Stop signs in City Beach neighborhood already helping
I would like to thank the city and the City Council for efficiently and appropriately addressing the traffic needs of the City Beach neighborhood. We have seen unprecedented changes to the traffic in our neighborhood in a short amount of time largely due to increased use by cars, trucks, trailers, RVs and pedestrians.
Over 120 residents signed a petition asking the city to address the issue in an effort to protect our families, pets and neighborhood.
Increased vehicular speeds is one of the big concerns. But the issue is multifactorial and not comparable to generic guidelines from Colorado, Michigan or California (as a previous letter referenced).
We are a unique neighborhood that is mixed-use with daily commuters, tourists, bikers and pedestrians, and also includes Soroptimist Park with it's own special set of traffic needs. The bike path has three access points along Edgewood Place where visibility is limited due to foliage and a western-setting sun. Edgewood is a 25 mph residential street, but feels like a 35 mph industrial road due to the railroad along the south side and minimal home frontages. The increased traffic on Wisconsin and over 200 new residential units in the area has put an untested level of pressure on our neighborhood.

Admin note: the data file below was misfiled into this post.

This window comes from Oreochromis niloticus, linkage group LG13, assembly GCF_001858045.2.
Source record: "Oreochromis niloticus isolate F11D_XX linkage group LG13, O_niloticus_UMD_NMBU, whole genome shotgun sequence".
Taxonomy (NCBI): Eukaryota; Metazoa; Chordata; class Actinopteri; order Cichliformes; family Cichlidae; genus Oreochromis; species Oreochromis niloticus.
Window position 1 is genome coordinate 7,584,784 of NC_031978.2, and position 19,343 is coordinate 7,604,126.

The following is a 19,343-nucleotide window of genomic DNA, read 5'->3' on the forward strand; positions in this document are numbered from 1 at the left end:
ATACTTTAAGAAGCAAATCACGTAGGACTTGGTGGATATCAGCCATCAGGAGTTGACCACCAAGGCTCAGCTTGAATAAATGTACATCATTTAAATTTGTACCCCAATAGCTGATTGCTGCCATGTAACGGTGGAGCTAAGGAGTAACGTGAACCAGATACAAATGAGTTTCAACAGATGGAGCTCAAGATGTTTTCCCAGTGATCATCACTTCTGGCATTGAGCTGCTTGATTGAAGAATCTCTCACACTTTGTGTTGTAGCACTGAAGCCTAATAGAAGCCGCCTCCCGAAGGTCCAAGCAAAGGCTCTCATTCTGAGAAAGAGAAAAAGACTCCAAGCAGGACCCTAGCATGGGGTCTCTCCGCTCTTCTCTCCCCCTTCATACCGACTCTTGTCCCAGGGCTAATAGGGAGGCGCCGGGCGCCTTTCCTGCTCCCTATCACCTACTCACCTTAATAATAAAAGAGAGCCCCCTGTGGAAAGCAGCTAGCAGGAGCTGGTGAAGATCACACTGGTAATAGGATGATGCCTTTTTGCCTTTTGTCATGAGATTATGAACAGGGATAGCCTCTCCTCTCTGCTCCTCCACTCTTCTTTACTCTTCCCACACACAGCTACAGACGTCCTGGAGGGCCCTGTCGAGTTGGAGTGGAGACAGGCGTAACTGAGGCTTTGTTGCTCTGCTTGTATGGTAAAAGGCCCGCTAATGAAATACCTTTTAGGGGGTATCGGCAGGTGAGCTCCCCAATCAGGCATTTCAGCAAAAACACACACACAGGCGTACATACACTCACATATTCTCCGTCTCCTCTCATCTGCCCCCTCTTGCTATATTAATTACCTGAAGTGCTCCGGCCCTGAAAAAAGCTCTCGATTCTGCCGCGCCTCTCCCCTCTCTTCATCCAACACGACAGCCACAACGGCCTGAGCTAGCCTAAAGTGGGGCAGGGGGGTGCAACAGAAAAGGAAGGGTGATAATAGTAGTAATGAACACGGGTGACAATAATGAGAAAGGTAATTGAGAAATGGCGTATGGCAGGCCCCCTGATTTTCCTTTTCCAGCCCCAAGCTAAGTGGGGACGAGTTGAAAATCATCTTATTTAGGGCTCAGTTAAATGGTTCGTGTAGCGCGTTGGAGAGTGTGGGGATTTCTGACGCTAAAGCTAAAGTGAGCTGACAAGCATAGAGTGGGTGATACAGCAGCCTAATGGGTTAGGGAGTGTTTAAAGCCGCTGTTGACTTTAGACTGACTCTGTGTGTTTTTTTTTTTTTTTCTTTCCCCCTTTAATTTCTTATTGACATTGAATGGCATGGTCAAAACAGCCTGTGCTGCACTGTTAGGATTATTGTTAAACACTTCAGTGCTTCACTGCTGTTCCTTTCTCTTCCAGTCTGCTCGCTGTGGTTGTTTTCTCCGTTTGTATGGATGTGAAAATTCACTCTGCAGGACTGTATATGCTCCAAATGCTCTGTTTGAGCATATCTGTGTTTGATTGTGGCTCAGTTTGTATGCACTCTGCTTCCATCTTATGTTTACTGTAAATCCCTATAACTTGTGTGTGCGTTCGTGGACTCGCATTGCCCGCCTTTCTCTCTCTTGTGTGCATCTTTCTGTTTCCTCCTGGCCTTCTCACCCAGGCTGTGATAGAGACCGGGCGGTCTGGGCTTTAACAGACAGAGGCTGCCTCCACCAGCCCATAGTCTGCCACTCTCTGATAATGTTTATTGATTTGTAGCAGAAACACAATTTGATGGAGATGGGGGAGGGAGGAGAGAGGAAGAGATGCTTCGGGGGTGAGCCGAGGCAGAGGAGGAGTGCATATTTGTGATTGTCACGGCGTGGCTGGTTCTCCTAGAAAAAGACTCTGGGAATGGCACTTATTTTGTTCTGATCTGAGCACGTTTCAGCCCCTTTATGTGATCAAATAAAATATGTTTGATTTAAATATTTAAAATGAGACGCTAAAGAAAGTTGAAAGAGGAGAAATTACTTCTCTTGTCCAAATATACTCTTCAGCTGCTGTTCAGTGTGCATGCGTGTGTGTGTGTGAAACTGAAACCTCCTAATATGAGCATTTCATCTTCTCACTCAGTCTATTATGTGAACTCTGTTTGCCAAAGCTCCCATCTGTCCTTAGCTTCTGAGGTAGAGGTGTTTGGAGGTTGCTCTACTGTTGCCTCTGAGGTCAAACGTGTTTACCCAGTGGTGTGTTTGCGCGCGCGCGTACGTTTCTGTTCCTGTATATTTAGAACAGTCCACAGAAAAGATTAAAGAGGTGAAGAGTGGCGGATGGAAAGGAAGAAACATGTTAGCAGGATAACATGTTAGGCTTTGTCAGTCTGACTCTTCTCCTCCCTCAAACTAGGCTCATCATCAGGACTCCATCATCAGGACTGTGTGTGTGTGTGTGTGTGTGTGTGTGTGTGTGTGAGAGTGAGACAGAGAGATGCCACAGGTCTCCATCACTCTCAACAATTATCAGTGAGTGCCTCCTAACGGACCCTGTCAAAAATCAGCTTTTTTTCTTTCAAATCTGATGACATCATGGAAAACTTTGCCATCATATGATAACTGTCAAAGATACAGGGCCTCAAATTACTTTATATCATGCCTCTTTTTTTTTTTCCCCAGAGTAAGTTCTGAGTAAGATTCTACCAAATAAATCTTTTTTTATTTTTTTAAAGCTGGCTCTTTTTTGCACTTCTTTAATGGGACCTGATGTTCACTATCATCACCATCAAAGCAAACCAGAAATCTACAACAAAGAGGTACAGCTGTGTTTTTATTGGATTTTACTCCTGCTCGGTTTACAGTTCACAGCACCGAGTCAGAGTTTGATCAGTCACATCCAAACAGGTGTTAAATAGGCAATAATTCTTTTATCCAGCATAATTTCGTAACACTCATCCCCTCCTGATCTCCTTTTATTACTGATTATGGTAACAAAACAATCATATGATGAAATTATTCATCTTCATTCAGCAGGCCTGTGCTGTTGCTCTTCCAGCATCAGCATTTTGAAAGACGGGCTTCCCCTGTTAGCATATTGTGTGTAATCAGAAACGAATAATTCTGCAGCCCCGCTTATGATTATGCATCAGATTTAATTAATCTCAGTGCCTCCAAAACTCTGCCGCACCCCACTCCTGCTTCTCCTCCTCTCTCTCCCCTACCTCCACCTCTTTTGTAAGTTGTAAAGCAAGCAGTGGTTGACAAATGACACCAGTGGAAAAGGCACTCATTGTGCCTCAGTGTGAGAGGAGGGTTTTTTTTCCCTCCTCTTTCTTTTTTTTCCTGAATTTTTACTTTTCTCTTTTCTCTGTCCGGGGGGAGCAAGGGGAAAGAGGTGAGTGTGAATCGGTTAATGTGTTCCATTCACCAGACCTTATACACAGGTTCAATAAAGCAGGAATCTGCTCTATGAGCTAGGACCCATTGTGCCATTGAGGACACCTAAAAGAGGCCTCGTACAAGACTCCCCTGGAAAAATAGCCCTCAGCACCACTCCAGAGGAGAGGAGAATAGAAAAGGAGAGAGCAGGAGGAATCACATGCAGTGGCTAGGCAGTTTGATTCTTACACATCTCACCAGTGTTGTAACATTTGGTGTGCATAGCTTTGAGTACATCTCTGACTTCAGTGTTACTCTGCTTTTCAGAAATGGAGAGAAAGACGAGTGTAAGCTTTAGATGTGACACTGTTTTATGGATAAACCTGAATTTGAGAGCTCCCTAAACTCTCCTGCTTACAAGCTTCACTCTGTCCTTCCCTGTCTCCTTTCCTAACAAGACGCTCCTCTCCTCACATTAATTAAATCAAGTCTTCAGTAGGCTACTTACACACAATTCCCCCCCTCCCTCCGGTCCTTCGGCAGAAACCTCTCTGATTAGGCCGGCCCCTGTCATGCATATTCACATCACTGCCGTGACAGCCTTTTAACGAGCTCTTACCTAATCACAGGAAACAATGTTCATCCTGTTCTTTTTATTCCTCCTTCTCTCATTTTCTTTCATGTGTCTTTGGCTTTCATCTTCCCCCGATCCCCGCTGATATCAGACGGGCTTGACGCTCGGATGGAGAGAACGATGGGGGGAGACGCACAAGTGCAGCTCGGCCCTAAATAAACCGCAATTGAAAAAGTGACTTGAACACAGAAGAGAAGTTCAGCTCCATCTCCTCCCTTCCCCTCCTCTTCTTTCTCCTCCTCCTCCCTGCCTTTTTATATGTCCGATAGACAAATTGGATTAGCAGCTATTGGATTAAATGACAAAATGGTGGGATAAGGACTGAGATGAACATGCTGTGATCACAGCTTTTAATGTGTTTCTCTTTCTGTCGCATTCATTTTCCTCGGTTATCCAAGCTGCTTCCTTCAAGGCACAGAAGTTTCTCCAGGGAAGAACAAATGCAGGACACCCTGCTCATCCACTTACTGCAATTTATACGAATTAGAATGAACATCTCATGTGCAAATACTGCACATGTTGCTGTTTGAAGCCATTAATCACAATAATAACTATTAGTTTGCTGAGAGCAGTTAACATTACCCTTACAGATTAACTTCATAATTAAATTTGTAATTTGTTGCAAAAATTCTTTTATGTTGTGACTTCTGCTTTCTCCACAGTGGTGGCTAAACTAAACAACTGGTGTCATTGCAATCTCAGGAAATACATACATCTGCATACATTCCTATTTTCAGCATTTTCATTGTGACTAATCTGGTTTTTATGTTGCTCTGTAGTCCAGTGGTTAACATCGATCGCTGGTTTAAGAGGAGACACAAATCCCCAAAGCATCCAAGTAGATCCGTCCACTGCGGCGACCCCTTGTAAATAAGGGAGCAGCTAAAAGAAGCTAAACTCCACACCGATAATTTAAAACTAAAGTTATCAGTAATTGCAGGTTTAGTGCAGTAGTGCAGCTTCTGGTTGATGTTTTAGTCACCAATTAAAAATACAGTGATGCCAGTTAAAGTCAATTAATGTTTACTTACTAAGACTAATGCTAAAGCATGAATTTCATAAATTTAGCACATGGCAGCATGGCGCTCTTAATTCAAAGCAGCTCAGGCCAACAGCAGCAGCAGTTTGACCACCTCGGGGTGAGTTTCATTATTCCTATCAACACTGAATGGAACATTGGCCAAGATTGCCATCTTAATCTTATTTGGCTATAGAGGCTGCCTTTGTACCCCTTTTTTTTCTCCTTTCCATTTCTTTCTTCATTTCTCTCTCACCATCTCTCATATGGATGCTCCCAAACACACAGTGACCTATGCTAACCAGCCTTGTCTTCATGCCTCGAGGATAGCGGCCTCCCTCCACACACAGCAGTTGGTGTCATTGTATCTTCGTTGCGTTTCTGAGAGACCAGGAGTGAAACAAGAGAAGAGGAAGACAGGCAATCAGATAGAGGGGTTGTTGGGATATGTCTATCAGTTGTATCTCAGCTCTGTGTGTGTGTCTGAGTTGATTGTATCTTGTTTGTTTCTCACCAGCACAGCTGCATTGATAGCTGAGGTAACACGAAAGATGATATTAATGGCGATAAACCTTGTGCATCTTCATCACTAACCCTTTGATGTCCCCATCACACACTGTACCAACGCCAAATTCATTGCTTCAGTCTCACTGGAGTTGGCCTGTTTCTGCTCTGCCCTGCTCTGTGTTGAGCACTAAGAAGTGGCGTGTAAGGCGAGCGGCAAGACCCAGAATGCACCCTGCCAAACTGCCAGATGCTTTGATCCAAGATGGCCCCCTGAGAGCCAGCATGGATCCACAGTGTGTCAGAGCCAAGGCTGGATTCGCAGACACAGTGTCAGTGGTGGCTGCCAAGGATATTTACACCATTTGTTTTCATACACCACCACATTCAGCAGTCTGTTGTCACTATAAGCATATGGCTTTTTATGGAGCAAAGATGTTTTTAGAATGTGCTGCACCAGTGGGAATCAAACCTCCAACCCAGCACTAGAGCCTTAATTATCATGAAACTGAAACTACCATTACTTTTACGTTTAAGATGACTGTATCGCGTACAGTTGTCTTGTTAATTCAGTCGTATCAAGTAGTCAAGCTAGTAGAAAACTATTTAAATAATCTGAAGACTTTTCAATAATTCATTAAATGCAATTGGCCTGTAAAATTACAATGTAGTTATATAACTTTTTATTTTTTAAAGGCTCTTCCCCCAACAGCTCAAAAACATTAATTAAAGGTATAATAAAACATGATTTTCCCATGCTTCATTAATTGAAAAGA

Something needed to be done before even more summer traffic arrives. Simply put, I'm tired of witnessing walkers/bikers get hit or almost get hit by vehicles.
I support the goals of the Paris Climate Accord and don't want to see increased congestion/pollution. However, immediate human safety is my foremost concern. It is also the primary concern of the residents who signed the petition asking the city for assistance.
I believe in evidence-based decisions. We can evaluate the data specific to our neighborhood at the end of the summer to see if the stop signs are meeting their intended goal. Anecdotally, things have improved in our neighborhood. People are driving slower, stopping for pedestrians at crosswalks and I haven't seen any accidents. Dakota Avenue still experiences people driving at unsafe speeds and I'm not sure what will fix that.
A dynamic neighborhood such as ours requires a dynamic response. It's great to see the city respond to the neighborhood's concerns with a swift response recognizing the problems faced.
In addition to stop signs, at least two radar signs were placed and I appreciate the added patrols by the Whitefish Police Department. These things matter and they help.
I look forward to making improvements and adjustments as indicated. We can use data from other places to guide our decisions. But we shouldn't allow it to prevent us from trying something new or doing what works for our Whitefish neighborhood.
James Cannava, Whitefish